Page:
Situated in the heart of the city in close proximity to other governmental and community-serving offices and on major transportation routes, 200 East Berry Street will be easily accessible to the public. The open-space layout of the four-story, five-level building permits maximum flexibility, promoting efficiency and increased productivity. As an adaptive reuse of an existing facility, the new city hall will realize one of the objectives of the Downtown Blueprints for the Future. Ample, convenient parking for visitors and all employees has been identified as well.

“Some may say that a new city hall marks the end of local government cooperation efforts,”
added Henry. “I say they are dead wrong. This is a community-based decision that will save money and ensure better service delivery for all citizens. There is a myth that all city and county offices are located in the City-County Building today. In fact, governmental building sprawl is the reality. If the county takes advantage of our decision, I think we’ll see a real consolidation of both city and county services to the greater convenience of the public and cost savings for taxpayers. Let me remind everyone, all city residents are also county taxpayers. This is a decision that creates more opportunities for collaboration. It is a platform on which to build for the future.”

The economics of the opportunity make it a highly desirable deal with all financial projections supporting it. The building will be purchased for $7.3 million from Renaissance Square, LLC. Renovations and furnishings will add approximately $7.2 million to the budget for a total cost of $14.5 million. The purchase funds will come from County Economic Development Income Tax dollars. As part of the building transformation, the city anticipates incorporating as many green building options and new technologies as possible. Relocation expenses are budgeted at around $400,000.

This possibility also represents significant cost savings to Fort Wayne taxpayers. At present the city pays nearly $2 million in annual rent and maintenance for the police department, Neighborhood Code offices and its space in the City-County Building. The new city hall will have projected operating costs of slightly over $1 million per year. Coupled with $120,000 yearly to fund additional parking and a $300,000 per annum contribution to a capital improvement fund, the annual expenditure for 200 East Berry Street will be $1.5 million, or nearly $500,000 a year less than the city is currently paying.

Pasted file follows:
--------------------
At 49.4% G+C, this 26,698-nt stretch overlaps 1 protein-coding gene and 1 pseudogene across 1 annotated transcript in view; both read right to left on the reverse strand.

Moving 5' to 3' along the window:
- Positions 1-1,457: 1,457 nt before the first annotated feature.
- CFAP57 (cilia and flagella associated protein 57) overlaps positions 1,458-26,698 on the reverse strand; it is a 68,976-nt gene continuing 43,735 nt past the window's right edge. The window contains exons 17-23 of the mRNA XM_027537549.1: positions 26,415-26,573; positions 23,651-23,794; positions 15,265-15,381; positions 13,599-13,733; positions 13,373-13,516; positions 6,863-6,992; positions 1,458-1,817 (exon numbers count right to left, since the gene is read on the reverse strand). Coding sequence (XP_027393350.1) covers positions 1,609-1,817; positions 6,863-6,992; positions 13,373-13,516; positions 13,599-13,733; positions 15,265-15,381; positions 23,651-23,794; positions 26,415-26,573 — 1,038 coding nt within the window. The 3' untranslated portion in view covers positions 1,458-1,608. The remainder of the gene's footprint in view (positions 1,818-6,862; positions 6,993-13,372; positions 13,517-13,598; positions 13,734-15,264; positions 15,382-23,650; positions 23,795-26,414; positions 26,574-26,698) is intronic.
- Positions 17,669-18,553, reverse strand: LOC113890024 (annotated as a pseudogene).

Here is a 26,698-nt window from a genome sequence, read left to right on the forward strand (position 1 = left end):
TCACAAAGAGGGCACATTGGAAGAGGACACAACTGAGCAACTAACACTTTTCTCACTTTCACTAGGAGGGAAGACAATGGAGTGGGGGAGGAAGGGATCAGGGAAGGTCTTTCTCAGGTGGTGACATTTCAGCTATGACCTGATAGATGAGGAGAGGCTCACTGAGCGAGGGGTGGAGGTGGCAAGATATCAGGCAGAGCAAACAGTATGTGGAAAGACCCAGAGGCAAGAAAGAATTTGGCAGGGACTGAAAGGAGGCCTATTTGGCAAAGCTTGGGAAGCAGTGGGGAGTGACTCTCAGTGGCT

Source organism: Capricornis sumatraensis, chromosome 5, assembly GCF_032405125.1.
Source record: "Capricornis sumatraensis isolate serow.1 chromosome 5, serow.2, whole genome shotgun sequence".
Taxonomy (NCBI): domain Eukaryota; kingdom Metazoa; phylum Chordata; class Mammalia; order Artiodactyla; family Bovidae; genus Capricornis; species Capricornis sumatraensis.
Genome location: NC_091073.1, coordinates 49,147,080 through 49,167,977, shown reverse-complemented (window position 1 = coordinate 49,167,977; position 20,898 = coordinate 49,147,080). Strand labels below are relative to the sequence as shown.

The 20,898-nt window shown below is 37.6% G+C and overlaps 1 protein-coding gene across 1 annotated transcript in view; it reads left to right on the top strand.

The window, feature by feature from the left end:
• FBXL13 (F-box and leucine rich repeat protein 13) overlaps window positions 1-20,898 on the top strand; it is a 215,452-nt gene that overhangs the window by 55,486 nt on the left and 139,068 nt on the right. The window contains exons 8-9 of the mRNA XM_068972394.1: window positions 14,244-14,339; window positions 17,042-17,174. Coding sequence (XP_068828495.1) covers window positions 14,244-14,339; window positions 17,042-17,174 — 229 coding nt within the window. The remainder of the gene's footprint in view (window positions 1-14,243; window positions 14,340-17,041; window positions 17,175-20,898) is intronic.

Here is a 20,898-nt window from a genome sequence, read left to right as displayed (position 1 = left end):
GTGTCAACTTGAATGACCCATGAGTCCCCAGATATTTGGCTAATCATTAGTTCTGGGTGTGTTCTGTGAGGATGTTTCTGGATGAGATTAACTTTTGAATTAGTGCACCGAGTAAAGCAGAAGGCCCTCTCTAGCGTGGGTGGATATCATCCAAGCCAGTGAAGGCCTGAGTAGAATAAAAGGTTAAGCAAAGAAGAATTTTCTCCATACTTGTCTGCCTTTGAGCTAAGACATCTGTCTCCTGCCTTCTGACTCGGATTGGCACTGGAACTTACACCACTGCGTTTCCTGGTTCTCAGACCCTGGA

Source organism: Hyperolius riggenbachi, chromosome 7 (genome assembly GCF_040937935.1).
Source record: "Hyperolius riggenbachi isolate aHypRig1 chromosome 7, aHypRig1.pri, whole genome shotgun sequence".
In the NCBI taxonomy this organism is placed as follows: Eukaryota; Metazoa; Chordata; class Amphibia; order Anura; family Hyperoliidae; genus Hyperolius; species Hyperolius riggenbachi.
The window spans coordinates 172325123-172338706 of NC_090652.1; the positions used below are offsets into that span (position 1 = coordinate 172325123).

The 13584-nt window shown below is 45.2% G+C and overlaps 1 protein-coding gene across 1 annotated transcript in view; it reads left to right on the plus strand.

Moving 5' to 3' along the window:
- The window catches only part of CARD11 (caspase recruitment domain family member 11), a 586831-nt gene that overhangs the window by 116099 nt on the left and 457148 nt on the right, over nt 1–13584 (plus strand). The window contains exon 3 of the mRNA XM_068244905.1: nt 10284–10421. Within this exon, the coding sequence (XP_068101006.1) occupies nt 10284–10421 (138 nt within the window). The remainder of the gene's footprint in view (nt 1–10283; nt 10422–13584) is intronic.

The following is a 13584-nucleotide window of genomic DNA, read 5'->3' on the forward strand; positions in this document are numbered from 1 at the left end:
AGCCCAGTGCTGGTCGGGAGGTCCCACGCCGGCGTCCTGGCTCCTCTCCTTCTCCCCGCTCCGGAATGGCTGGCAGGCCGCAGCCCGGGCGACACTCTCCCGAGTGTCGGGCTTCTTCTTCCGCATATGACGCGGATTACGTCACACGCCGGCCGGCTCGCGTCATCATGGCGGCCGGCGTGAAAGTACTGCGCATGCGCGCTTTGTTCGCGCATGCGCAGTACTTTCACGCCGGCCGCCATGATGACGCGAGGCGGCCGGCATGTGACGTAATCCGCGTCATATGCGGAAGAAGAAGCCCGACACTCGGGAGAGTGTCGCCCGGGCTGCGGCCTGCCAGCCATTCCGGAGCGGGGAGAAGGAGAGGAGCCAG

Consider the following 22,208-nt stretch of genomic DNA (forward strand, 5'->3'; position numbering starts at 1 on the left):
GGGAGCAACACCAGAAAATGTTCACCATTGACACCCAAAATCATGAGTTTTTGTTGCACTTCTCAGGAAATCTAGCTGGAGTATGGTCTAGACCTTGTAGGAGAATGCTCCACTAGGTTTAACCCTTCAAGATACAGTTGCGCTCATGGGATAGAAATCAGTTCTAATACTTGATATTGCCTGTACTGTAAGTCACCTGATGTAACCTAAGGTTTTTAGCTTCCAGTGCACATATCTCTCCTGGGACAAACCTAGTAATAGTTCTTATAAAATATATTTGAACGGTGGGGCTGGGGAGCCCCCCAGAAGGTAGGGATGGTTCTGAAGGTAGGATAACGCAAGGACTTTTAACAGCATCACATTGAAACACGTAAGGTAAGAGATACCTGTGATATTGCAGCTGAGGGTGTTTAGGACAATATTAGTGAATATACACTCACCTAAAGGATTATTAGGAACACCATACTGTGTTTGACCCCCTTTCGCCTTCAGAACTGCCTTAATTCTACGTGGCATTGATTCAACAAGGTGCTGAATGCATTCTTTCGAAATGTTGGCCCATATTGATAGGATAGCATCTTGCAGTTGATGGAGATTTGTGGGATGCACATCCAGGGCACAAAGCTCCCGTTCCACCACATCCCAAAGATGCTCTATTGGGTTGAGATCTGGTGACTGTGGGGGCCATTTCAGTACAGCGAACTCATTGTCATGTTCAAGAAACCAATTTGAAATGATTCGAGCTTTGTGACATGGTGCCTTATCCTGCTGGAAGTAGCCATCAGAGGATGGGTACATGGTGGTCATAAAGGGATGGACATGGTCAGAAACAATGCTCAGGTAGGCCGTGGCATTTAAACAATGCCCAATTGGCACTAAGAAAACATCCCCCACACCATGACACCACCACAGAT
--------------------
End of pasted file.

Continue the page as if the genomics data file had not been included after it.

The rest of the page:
Over a 20-year period, the city will see a nearly $8 million reduction in property tax appropriations, pay only debt service and become owners rather than renters. Moreover, the $14.5 million for the comprehensive city hall will be substantially less than the cost projections to solve just the space predicament of the police department alone.

Working with community leaders and the neighborhoods in the city’s southeast quadrant, the McMillen Foundation, owner of 1320 East Creighton Avenue, is exploring alternative uses for the site that would enhance the area. The city has also guaranteed that a positive public safety presence will remain in the neighborhood.

If the purchase of 200 East Berry Street is approved by the Fort Wayne City Council, the renovation will be completed in about a year and a half, and the new city hall will be in full operation by the end of 2010.”